(Cz-ifrom C1). fullers earth, bauxite. 1120 from air Do. H2O from refinery gases such as power- Alumina, silica, sieves.
former recycle gas.
02 from N2 Sieves.
Argon from air Do.
Carbon oxides from flue gases... Do.
N parafiins from other hydrocarbons..." 5A. sieve.
Benzene from light naphthas Char, alumina, 10X and 13X sieves.
The operating conditions employed vary with the type of separation, the type of adsorbent employed, and the product purity required. The following table illustrates typical operating conditions for particular separations. The feed material is maintained in the gaseous phase.
In performing the desorption in accordance with the instant invention, it is generally desirable that the pressure be reduced in two steps. When a two-step desorption is used, the pressure should be reduced from about 25 to 75% in the first step, preferably about 50%, and, of course, the remaining depressurization in the final step.
In addition, while it is noted that it is preferred to use three beds for adsorption as illustrated in the above figure, more or less beds may be employed. For example, if continuous operation is not necessary, the process of the instant invention can be readily carried out by utilizing only two beds. I
In some situations, it may be desirable to depressure in more than two steps and to use the vapor involved in all but the final step for repressuring. For example, where a three-step depressuring is desired, continuous operation may be, obtained by using four adsorption zones. The technique may also be applied in a moving bed and fluidized bed system.
The following example more emphatically illustrates the advantages of the instant invention.
Example process for separating hydrogen and methane using a 5A molecular sieve. In both cases adsorption pressure is 500 p.s.i.a. and desorption pressure is 20 p.s.i.a. The amount of hydrogen lost in the two-step operation is 6% of the hydrogen in the feed or less than 4 that which is lost in the conventional one-step case.
In certain applications of the instant invention, it may be desirable to subject the adsorption beds to a periodic high temperature regeneration. For example, in treating powerformer ofi-gas to recover hydrogen, the heavy components of the gases (C have a fouling eifect and cause the activity of the adsorbent to fall off. The original activity may be restored by subjecting the adsorbent to temperatures from about 500 to 1000 F., preferably 700 F., for periods of about 15 minutes to 2 hours. The heating may readily be accomplished by recycling a hot inert gas, such as nitrogen, over the bed. Before the bed is put on stream, it is allowed to cool to the preferred adsorption temperature. Where continuous operation is desirable, an additional bed is employed so that when one bed is undergoing regeneration there is a sufiicient number of activated beds remaining for the hitherto described adsorption and desorption.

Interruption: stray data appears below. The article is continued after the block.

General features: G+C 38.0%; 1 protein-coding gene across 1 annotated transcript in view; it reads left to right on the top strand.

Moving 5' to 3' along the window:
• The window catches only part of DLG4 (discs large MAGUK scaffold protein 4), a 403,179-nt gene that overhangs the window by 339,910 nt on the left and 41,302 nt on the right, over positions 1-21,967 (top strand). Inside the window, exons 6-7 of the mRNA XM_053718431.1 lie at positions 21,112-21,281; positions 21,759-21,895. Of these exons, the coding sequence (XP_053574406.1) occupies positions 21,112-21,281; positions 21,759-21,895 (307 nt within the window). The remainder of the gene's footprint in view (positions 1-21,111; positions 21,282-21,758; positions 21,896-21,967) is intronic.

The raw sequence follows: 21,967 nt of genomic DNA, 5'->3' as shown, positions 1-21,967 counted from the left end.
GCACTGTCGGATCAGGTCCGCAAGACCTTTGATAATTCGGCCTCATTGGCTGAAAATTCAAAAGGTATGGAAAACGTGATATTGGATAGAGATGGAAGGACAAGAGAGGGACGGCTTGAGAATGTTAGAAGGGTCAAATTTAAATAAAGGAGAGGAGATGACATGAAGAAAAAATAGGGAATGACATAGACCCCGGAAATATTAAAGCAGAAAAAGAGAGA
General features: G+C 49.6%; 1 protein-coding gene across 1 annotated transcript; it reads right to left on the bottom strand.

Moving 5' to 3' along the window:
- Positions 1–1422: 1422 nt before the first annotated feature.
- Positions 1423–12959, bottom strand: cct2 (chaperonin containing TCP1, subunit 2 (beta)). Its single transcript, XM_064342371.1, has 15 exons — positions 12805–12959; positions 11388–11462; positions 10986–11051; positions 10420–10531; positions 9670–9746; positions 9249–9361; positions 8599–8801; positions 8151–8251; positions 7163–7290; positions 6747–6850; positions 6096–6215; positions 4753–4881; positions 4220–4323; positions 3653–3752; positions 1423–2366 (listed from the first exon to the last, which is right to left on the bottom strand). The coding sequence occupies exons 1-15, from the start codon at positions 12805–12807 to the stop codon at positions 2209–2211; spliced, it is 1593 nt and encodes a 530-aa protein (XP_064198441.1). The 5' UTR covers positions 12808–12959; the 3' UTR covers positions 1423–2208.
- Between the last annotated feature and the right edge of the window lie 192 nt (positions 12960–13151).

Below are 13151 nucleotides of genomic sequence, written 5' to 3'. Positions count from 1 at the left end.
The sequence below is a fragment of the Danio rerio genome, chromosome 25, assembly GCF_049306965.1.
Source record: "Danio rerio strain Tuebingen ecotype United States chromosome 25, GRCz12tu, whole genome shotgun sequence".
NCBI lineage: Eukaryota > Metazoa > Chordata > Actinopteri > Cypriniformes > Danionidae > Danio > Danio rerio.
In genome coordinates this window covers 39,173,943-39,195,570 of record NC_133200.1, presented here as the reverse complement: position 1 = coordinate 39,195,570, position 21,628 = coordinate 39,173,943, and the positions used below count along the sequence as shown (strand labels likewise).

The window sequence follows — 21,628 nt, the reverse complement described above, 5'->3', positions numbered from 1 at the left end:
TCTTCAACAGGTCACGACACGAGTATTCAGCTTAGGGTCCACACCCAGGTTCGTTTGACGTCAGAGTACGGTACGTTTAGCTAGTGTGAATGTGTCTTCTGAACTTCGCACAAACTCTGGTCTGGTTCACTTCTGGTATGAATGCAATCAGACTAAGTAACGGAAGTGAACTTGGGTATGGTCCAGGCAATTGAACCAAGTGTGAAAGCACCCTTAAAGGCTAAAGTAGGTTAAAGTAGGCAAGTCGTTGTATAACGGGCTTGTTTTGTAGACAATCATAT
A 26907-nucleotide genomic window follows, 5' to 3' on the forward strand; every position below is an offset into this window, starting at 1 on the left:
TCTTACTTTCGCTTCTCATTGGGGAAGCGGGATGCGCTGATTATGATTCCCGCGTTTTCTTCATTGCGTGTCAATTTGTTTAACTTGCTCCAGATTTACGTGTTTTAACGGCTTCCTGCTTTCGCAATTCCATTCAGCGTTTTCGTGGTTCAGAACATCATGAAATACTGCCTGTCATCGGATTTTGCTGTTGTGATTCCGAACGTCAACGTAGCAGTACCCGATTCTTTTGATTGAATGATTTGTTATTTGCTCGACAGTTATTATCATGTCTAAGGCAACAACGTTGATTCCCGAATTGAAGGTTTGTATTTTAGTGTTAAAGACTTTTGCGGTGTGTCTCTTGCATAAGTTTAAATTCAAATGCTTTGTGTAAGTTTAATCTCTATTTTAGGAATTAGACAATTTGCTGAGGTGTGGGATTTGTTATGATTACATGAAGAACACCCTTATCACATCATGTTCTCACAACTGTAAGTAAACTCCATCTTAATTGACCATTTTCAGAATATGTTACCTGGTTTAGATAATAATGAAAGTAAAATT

The above example and description are merely exemplary of the instant invention and are not intended to define its scope.
What is claimed is:
1. An improved adsorption process which comprises: introducing a feed containing more readily adsorbable components and less readily adsorbable components into a first end of a first adsorption zone at a relatively high adsorption pressure; selectively adsorbing said more readily adsorbable components; Withdrawing a stream from a second end of said first adsorption zone, said stream containing essentially the less readily adsorbable components; depressurizing, after withdrawing said stream, and thereby partially desorbing said first adsorption zone by first connecting the said second end of said first adsorption zone to a second adsorption zone which second adsorption zone is at a relatively reduced pressure; disconnecting said adsorption zones when they are at substantially equal pressure, said last named pressure being intermediate to said relatively high and relatively low pressures; completing desorption of first adsorption zone by further reducing the total pressure to said relatively low pressure.